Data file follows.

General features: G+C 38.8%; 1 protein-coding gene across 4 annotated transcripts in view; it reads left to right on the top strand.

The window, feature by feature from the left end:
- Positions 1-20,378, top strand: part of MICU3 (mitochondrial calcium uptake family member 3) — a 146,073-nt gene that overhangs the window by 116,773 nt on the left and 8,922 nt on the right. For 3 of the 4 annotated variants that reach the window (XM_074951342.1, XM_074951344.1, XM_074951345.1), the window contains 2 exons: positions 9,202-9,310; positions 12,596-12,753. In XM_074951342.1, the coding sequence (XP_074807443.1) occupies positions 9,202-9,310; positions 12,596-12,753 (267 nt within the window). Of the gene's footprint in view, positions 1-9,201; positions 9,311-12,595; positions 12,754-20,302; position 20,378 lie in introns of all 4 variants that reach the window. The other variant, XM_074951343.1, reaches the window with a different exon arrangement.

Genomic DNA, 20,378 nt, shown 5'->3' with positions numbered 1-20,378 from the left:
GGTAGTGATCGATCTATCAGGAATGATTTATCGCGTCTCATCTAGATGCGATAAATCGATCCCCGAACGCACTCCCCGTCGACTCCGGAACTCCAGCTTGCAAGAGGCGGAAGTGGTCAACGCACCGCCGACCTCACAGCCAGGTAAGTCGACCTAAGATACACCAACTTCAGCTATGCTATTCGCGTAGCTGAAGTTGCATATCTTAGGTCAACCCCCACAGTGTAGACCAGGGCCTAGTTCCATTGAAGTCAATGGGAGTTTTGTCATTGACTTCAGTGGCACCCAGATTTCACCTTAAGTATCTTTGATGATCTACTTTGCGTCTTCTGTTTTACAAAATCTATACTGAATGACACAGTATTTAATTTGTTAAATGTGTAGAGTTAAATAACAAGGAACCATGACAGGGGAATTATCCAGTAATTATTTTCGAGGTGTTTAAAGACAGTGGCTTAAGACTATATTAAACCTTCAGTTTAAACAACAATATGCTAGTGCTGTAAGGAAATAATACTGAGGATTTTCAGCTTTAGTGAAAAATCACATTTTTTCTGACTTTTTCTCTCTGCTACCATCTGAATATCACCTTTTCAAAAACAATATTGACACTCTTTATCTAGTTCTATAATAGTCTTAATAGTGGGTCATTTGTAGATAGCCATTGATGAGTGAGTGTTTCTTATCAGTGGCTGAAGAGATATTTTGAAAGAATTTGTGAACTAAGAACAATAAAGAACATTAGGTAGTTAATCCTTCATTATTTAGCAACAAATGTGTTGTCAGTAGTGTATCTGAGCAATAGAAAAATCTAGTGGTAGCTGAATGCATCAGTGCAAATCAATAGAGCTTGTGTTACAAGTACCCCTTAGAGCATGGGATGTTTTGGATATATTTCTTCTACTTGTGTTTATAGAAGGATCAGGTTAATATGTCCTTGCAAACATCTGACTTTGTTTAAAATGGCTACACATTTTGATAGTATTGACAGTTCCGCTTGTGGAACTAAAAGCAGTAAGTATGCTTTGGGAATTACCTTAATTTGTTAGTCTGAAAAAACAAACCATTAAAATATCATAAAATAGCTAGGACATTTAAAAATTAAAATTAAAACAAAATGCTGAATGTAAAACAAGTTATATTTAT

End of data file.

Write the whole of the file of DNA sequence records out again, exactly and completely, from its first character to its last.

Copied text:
General features: G+C 38.8%; 1 protein-coding gene across 4 annotated transcripts in view; it reads left to right on the top strand.

The window, feature by feature from the left end:
- Positions 1-20,378, top strand: part of MICU3 (mitochondrial calcium uptake family member 3) — a 146,073-nt gene that overhangs the window by 116,773 nt on the left and 8,922 nt on the right. For 3 of the 4 annotated variants that reach the window (XM_074951342.1, XM_074951344.1, XM_074951345.1), the window contains 2 exons: positions 9,202-9,310; positions 12,596-12,753. In XM_074951342.1, the coding sequence (XP_074807443.1) occupies positions 9,202-9,310; positions 12,596-12,753 (267 nt within the window). Of the gene's footprint in view, positions 1-9,201; positions 9,311-12,595; positions 12,754-20,302; position 20,378 lie in introns of all 4 variants that reach the window. The other variant, XM_074951343.1, reaches the window with a different exon arrangement.

Genomic DNA, 20,378 nt, shown 5'->3' with positions numbered 1-20,378 from the left:
GGTAGTGATCGATCTATCAGGAATGATTTATCGCGTCTCATCTAGATGCGATAAATCGATCCCCGAACGCACTCCCCGTCGACTCCGGAACTCCAGCTTGCAAGAGGCGGAAGTGGTCAACGCACCGCCGACCTCACAGCCAGGTAAGTCGACCTAAGATACACCAACTTCAGCTATGCTATTCGCGTAGCTGAAGTTGCATATCTTAGGTCAACCCCCACAGTGTAGACCAGGGCCTAGTTCCATTGAAGTCAATGGGAGTTTTGTCATTGACTTCAGTGGCACCCAGATTTCACCTTAAGTATCTTTGATGATCTACTTTGCGTCTTCTGTTTTACAAAATCTATACTGAATGACACAGTATTTAATTTGTTAAATGTGTAGAGTTAAATAACAAGGAACCATGACAGGGGAATTATCCAGTAATTATTTTCGAGGTGTTTAAAGACAGTGGCTTAAGACTATATTAAACCTTCAGTTTAAACAACAATATGCTAGTGCTGTAAGGAAATAATACTGAGGATTTTCAGCTTTAGTGAAAAATCACATTTTTTCTGACTTTTTCTCTCTGCTACCATCTGAATATCACCTTTTCAAAAACAATATTGACACTCTTTATCTAGTTCTATAATAGTCTTAATAGTGGGTCATTTGTAGATAGCCATTGATGAGTGAGTGTTTCTTATCAGTGGCTGAAGAGATATTTTGAAAGAATTTGTGAACTAAGAACAATAAAGAACATTAGGTAGTTAATCCTTCATTATTTAGCAACAAATGTGTTGTCAGTAGTGTATCTGAGCAATAGAAAAATCTAGTGGTAGCTGAATGCATCAGTGCAAATCAATAGAGCTTGTGTTACAAGTACCCCTTAGAGCATGGGATGTTTTGGATATATTTCTTCTACTTGTGTTTATAGAAGGATCAGGTTAATATGTCCTTGCAAACATCTGACTTTGTTTAAAATGGCTACACATTTTGATAGTATTGACAGTTCCGCTTGTGGAACTAAAAGCAGTAAGTATGCTTTGGGAATTACCTTAATTTGTTAGTCTGAAAAAACAAACCATTAAAATATCATAAAATAGCTAGGACATTTAAAAATTAAAATTAAAACAAAATGCTGAATGTAAAACAAGTTATATTTAT